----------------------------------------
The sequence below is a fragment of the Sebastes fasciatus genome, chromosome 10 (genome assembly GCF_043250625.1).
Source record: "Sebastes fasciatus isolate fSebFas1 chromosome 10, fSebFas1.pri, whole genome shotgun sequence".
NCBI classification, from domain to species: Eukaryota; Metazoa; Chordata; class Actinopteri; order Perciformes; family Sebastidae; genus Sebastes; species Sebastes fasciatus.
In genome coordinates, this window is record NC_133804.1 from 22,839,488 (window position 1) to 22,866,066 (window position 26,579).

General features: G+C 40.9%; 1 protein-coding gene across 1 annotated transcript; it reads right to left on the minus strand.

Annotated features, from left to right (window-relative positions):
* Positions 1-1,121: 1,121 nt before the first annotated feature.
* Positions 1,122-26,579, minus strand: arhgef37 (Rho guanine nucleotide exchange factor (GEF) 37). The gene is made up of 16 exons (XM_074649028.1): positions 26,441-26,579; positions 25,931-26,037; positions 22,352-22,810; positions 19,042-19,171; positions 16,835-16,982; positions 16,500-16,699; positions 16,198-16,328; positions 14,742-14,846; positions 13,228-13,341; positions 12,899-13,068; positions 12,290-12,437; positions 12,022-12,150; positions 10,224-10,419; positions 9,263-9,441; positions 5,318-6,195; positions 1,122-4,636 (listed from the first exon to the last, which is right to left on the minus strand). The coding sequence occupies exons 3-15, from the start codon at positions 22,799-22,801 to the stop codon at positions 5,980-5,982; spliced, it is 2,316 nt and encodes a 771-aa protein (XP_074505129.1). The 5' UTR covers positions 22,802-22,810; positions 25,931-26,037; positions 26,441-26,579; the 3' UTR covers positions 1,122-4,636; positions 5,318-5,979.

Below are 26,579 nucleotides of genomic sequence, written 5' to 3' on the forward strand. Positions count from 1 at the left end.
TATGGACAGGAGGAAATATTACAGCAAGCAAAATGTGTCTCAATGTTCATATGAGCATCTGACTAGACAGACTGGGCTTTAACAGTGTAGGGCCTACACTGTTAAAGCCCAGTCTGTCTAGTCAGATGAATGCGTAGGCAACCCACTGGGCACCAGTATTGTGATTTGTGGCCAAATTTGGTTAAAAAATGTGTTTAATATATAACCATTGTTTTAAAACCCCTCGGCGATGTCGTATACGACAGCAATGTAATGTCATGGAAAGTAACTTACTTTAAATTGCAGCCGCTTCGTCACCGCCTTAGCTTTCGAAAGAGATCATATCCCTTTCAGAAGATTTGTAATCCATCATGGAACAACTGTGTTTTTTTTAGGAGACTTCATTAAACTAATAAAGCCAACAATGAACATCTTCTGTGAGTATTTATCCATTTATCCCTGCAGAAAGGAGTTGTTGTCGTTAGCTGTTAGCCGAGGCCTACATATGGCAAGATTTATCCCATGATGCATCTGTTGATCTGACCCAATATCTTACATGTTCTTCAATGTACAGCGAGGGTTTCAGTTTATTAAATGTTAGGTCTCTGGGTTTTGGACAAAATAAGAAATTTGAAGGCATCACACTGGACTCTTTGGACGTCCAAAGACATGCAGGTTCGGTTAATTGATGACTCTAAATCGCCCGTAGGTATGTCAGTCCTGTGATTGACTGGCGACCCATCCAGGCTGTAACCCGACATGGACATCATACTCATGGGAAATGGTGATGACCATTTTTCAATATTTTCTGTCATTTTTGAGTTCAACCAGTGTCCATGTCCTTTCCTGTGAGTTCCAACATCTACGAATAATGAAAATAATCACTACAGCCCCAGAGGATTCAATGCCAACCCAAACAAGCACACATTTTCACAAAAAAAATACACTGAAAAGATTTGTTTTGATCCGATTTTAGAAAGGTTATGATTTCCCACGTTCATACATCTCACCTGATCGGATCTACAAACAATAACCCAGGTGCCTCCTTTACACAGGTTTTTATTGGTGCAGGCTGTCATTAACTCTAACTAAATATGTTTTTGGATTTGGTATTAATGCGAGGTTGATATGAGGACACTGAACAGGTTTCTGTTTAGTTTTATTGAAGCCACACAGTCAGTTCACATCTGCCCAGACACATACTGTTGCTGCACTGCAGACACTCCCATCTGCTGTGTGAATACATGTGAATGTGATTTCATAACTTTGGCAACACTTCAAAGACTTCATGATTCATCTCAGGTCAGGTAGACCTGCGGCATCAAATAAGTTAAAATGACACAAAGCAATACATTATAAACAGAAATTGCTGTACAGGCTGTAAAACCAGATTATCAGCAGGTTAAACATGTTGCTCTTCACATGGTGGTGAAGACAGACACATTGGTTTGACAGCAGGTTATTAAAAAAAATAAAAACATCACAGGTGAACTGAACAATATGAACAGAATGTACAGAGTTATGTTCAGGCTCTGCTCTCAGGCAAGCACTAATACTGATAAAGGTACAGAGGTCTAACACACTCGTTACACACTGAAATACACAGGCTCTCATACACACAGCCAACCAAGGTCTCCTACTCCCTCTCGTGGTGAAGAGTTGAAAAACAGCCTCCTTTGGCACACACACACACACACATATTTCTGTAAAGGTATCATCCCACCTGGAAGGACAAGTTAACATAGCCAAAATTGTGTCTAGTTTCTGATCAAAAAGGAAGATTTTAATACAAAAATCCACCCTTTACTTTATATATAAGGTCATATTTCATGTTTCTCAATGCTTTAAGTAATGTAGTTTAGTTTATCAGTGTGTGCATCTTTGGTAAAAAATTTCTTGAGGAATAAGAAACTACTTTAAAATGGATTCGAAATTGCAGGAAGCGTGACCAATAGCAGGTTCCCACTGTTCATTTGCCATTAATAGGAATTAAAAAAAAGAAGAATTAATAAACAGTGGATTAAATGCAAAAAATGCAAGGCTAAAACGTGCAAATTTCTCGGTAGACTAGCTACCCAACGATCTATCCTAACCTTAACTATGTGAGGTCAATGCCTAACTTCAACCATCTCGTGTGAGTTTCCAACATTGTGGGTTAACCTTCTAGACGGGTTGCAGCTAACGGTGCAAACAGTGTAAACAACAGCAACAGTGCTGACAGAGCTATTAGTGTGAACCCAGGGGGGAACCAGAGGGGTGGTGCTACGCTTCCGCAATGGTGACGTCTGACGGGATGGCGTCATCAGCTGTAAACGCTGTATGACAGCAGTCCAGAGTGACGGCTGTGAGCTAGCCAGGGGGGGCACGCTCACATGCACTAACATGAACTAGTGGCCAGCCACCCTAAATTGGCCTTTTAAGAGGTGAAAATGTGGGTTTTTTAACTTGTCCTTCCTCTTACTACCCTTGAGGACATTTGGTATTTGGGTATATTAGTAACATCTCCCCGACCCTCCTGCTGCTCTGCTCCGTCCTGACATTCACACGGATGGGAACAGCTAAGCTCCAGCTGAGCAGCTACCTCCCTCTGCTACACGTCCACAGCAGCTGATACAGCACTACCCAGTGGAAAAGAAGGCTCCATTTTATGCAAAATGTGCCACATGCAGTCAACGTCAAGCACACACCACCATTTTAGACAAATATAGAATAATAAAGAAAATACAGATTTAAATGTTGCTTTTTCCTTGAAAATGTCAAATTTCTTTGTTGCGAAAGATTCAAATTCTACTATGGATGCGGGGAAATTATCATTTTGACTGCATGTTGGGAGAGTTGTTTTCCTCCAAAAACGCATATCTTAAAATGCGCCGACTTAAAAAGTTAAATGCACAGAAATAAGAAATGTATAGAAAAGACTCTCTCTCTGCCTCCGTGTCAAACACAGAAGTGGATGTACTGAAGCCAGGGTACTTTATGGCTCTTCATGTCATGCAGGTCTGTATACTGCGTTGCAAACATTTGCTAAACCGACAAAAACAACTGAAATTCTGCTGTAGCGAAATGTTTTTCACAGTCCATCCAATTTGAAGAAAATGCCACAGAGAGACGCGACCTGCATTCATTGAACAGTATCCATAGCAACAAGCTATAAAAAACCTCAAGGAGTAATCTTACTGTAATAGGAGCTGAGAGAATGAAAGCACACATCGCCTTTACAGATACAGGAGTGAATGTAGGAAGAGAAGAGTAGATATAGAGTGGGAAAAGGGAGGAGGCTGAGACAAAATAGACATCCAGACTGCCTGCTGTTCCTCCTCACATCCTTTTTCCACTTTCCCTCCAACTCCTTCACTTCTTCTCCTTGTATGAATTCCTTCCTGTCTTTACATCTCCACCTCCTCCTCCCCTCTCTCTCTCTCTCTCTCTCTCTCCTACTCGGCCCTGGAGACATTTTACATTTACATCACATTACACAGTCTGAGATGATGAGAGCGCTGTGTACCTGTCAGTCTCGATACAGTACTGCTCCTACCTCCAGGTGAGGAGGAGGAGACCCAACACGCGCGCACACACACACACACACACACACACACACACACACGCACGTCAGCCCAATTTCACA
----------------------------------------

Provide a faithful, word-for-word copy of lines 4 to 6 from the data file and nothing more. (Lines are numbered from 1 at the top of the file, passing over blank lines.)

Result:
In genome coordinates, this window is record NC_133804.1 from 22,839,488 (window position 1) to 22,866,066 (window position 26,579).

General features: G+C 40.9%; 1 protein-coding gene across 1 annotated transcript; it reads right to left on the minus strand.

Annotated features, from left to right (window-relative positions):